Autonomous Vehicle Tracking Based on Non-Linear Model Predictive Control Approach

Autonomous Vehicle Tracking Based on Non-Linear Model Predictive Control Approach

Trieu Minh Vu, Reza Moezzi, Jindrich Cyrus, Jaroslav Hlava, Michal Petru
Copyright: © 2022 |Pages: 58
DOI: 10.4018/978-1-7998-9012-6.ch005
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Autonomous driving vehicles are developing rapidly; however, the control systems for autonomous driving vehicles tracking smoothly in high speed are still challenging. This chapter develops non-linear model predictive control (NMPC) schemes for controlling autonomous driving vehicles tracking on feasible trajectories. The optimal control action for vehicle speed and steering velocity is generated online using NMPC optimizer subject to vehicle dynamic and physical constraints as well as the surrounding obstacles and the environmental side-slipping conditions. NMPC subject to softened state constraints provides a better possibility for the optimizer to generate a feasible solution as real-time subject to online dynamic constraints and to maintain the vehicle stability. Different parameters of NMPC are simulated and analysed to see the relationships between the NMPC horizon prediction length and the weighting values. Results show that the NMPC can control the vehicle tracking exactly on different trajectories with minimum tracking errors and with high comfortability.
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The rapid and widespread development of advanced technologies on robotics, automation, IT and high-speed communication networks has made the application of autonomous driving vehicles growing constantly and changing the society. Autonomous vehicles have been received considerable attention in recent years and the needs are arising for the mechatronic systems to control the vehicle tracking from any given start points to any given destination points online generated from the global positioning system (GPS) and subject to the vehicle physical constraints.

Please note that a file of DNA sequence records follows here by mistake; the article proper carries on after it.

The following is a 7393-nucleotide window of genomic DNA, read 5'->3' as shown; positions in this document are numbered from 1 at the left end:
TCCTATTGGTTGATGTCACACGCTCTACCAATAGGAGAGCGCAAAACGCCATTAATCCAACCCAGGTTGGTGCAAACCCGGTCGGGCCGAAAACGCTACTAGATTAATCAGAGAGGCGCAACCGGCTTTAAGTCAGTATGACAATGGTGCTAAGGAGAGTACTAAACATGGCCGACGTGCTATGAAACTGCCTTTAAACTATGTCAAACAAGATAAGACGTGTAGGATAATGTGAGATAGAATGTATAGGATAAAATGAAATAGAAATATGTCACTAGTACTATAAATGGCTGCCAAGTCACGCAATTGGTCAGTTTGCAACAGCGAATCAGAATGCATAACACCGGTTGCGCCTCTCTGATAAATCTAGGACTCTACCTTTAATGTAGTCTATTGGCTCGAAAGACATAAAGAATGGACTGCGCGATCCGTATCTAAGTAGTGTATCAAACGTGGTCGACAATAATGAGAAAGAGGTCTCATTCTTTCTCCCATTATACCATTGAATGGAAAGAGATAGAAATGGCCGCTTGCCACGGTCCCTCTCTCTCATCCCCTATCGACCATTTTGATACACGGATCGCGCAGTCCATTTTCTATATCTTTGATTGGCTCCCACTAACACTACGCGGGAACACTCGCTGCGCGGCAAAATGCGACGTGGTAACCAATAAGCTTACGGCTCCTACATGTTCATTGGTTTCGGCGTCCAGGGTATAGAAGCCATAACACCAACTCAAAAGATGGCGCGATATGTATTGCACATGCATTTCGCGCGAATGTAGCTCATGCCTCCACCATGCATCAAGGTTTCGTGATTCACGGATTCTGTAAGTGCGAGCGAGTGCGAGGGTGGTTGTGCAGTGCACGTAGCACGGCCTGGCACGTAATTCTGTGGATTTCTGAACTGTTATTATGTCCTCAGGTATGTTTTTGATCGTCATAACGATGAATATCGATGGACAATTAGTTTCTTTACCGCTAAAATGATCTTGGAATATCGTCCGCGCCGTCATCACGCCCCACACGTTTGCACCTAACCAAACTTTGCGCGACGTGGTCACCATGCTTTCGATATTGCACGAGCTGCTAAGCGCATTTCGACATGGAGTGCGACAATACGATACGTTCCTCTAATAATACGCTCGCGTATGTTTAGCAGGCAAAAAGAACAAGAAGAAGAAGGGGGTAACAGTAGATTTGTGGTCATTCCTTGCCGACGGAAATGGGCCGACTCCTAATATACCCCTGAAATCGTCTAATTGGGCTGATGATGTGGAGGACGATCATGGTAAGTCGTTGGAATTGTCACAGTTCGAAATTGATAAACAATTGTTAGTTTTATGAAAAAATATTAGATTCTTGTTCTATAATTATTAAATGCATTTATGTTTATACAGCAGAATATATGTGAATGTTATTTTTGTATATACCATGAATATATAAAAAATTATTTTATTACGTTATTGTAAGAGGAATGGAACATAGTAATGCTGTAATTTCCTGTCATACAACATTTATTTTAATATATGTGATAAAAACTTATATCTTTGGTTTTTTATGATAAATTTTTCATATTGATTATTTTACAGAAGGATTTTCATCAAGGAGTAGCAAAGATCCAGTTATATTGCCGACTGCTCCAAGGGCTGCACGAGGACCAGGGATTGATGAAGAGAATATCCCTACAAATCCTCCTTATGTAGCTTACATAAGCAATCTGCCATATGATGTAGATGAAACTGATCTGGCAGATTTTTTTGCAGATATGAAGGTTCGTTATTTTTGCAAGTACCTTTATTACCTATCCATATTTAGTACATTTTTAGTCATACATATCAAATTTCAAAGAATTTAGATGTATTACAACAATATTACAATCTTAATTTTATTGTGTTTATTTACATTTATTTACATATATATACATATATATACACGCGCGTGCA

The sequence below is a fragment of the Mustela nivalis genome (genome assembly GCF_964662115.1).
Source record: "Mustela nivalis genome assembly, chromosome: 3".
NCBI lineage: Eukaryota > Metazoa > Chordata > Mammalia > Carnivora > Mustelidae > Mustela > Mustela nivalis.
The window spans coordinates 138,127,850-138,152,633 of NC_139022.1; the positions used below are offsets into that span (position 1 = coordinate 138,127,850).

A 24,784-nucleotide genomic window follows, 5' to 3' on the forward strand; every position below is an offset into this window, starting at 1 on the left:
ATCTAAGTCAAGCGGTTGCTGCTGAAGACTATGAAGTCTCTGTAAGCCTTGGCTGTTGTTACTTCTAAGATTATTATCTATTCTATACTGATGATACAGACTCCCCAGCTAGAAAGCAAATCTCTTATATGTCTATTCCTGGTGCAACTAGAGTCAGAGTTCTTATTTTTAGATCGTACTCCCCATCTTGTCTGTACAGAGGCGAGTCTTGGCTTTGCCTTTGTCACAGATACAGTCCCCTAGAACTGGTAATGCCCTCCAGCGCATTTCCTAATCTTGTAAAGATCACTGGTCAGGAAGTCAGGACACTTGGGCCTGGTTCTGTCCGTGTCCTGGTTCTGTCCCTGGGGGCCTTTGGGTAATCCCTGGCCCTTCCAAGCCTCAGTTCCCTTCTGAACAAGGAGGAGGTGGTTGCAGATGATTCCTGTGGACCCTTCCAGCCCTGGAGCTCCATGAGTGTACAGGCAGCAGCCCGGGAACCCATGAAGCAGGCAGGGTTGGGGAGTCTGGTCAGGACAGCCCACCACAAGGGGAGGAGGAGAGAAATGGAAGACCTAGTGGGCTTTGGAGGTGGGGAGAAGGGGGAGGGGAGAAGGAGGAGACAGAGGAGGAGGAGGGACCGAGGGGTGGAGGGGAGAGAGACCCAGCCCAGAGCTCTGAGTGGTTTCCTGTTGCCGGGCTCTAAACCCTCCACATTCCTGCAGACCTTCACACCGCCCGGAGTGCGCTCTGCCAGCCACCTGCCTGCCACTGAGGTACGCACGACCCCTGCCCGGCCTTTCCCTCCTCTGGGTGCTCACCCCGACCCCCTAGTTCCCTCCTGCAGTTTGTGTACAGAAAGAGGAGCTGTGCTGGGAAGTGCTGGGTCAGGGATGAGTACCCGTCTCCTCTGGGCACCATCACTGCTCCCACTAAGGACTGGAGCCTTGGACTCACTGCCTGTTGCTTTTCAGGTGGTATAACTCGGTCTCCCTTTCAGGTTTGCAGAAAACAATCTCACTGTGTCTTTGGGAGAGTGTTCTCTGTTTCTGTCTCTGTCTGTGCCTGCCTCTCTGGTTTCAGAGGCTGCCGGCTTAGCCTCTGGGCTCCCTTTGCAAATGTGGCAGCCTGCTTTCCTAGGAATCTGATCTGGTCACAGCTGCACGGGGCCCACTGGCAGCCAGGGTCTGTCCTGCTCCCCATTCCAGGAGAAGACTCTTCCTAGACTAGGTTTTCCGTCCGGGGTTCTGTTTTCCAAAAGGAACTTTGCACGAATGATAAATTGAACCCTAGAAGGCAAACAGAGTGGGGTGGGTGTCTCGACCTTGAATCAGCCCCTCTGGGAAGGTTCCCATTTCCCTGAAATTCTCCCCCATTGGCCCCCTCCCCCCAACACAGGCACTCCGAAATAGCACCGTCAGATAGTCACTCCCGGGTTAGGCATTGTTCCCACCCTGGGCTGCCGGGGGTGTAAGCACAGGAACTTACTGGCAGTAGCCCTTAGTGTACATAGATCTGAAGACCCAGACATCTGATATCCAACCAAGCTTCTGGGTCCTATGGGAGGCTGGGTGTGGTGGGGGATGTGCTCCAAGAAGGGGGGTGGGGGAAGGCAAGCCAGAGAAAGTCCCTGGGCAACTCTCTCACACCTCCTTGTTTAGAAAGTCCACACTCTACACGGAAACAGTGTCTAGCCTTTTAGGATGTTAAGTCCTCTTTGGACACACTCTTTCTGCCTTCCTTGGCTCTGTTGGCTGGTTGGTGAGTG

This book chapter develops a real-time control system for an autonomous ground vehicle directed online from the GPS maps or/and from unmanned aerial vehicles (UAVs) images. This system can be applied for auto traveling on road or off road for unmanned ground vehicles. The system can also be used for auto parking and auto driving vehicles.

Motivation for the use of MPC is its ability to handle the constraints online within its open-loop optimal control problems while many other control techniques are conservative in handling online constraints or even try to avoid activating them, thus, losing the best performance that may be achievable. MPC can make the close loop system operating near its limits and hence, produce much better performance.

However, MPC regulator is designed for online implementation, any infeasible solution of the optimization problems cannot be allowed. To improve the system’s stability once some constraints are violated, some kinds of softened constraints or tolerant regions can be developed whereas the output constraints are not strictly imposed and can be violated somewhat during the evolution of the performance.